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Non-invasive delivery of therapeutics into the brain: The potential of aptamers for targeted delivery

Bukari, B, Samarasinghe, Rasika, Noibanchong, J and Shigdar, Sarah 2020, Non-invasive delivery of therapeutics into the brain: The potential of aptamers for targeted delivery, Biomedicines, vol. 8, no. 5, pp. 1-20, doi: 10.3390/BIOMEDICINES8050120.

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Title Non-invasive delivery of therapeutics into the brain: The potential of aptamers for targeted delivery
Author(s) Bukari, B
Samarasinghe, RasikaORCID iD for Samarasinghe, Rasika orcid.org/0000-0002-3669-0985
Noibanchong, J
Shigdar, SarahORCID iD for Shigdar, Sarah orcid.org/0000-0001-8084-8447
Journal name Biomedicines
Volume number 8
Issue number 5
Article ID 120
Start page 1
End page 20
Total pages 20
Publisher MDPI
Place of publication Basel, Switzerland
Publication date 2020
ISSN 2227-9059
2227-9059
Keyword(s) Science & Technology
Life Sciences & Biomedicine
Medicine, Research & Experimental
Pharmacology & Pharmacy
Research & Experimental Medicine
antibody
aptamer
blood-brain barrier
brain pathology
drug delivery
non-invasive
SELEX
CELL ADHESION MOLECULE
PHASE-II TRIAL
DRUG-DELIVERY
HIGH-AFFINITY
TRANSFERRIN RECEPTOR
MONOCLONAL-ANTIBODY
FOCUSED ULTRASOUND
BARRIER DISRUPTION
BREAST-CANCER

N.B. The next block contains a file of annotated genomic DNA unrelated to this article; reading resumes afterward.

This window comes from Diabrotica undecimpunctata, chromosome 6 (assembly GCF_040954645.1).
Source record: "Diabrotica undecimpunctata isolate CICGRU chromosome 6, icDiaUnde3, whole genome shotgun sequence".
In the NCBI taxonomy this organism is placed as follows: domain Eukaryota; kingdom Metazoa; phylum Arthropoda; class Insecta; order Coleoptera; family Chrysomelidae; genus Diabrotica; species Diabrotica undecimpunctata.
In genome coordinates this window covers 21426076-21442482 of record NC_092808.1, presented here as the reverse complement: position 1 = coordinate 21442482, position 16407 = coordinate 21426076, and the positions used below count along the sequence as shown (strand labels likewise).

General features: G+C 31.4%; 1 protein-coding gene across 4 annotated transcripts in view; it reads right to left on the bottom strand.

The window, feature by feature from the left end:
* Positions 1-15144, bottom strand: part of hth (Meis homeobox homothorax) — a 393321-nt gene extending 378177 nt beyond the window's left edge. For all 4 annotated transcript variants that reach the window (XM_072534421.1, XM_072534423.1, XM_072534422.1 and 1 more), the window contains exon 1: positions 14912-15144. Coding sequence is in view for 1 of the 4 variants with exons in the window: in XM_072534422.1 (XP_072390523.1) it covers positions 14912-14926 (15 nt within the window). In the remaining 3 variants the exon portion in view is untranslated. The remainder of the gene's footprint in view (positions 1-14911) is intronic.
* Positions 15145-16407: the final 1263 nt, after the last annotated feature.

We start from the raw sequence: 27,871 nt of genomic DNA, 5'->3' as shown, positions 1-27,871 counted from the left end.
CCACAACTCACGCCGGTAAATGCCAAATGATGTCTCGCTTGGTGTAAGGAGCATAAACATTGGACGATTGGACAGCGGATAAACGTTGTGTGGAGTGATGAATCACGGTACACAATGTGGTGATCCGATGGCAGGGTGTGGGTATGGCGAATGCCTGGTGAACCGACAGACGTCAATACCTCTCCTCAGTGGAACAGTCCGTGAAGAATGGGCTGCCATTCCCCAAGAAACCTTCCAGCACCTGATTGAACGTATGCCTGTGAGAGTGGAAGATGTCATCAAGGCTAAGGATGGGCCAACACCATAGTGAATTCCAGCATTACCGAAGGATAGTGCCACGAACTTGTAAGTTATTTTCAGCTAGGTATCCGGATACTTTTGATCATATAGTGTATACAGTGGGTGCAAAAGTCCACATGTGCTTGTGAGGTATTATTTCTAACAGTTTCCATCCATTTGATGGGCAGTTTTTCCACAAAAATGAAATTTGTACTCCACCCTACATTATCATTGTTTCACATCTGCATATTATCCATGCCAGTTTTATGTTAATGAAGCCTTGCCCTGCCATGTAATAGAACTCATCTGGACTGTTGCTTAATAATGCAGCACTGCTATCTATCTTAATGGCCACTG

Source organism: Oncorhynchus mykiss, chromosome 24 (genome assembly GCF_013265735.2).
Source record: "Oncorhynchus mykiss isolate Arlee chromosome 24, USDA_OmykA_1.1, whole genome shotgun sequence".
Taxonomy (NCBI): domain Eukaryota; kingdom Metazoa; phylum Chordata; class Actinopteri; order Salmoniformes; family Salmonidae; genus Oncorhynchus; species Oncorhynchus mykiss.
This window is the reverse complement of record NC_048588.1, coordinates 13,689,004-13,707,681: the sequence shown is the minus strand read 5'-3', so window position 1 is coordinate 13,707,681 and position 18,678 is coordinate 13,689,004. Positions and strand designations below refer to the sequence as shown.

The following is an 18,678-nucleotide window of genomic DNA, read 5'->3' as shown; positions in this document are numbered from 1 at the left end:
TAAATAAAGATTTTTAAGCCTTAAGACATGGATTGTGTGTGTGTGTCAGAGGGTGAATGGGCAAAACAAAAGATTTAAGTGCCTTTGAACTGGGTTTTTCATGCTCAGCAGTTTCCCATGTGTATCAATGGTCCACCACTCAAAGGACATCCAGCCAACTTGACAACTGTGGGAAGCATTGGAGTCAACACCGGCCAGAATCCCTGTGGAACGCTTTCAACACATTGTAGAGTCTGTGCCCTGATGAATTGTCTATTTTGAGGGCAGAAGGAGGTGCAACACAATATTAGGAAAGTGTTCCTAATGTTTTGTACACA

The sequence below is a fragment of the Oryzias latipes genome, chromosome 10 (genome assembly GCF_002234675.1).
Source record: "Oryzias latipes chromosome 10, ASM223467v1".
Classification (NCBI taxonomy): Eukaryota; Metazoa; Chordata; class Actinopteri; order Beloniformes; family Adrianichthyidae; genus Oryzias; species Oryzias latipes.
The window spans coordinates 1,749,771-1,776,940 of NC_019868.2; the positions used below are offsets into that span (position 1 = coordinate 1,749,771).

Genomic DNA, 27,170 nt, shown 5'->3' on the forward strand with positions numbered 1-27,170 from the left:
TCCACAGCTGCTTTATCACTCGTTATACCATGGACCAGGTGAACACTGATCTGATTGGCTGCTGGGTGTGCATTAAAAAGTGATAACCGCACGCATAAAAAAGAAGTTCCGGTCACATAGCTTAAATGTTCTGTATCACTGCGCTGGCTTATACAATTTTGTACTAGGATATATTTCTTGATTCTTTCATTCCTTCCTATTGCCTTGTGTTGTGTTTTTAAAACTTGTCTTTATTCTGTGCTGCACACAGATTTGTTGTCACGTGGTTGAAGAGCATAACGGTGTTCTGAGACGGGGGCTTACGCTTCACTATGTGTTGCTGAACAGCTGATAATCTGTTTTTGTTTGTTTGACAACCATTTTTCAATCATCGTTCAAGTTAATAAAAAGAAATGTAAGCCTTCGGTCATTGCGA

RNA APTAMER
antibody, aptamer, blood-brain barrier, brain pathology, drug delivery, non-invasive, SELEX
Summary The blood-brain barrier (BBB) is a highly specialised network of blood vessels that effectively separates the brain environment from the circulatory system. While there are benefits, in terms of keeping pathogens from entering the brain, the BBB also complicates treatments of brain pathologies by preventing efficient delivery of macromolecular drugs to diseased brain tissue. Although current non-invasive strategies of therapeutics delivery into the brain, such as focused ultrasound and nanoparticle-mediated delivery have shown various levels of successes, they still come with risks and limitations. This review discusses the current approaches of therapeutic delivery into the brain, with a specific focus on non-invasive methods. It also discusses the potential for aptamers as alternative delivery systems and several reported aptamers with promising preliminary results.
Language eng
DOI 10.3390/BIOMEDICINES8050120
Indigenous content off
HERDC Research category C1 Refereed article in a scholarly journal
Free to Read? Yes
Persistent URL http://hdl.handle.net/10536/DRO/DU:30137538

Document type: Journal Article
Collections: Faculty of Health
School of Medicine
Open Access Collection
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Every reasonable effort has been made to ensure that permission has been obtained for items included in DRO. If you believe that your rights have been infringed by this repository, please contact drosupport@deakin.edu.au.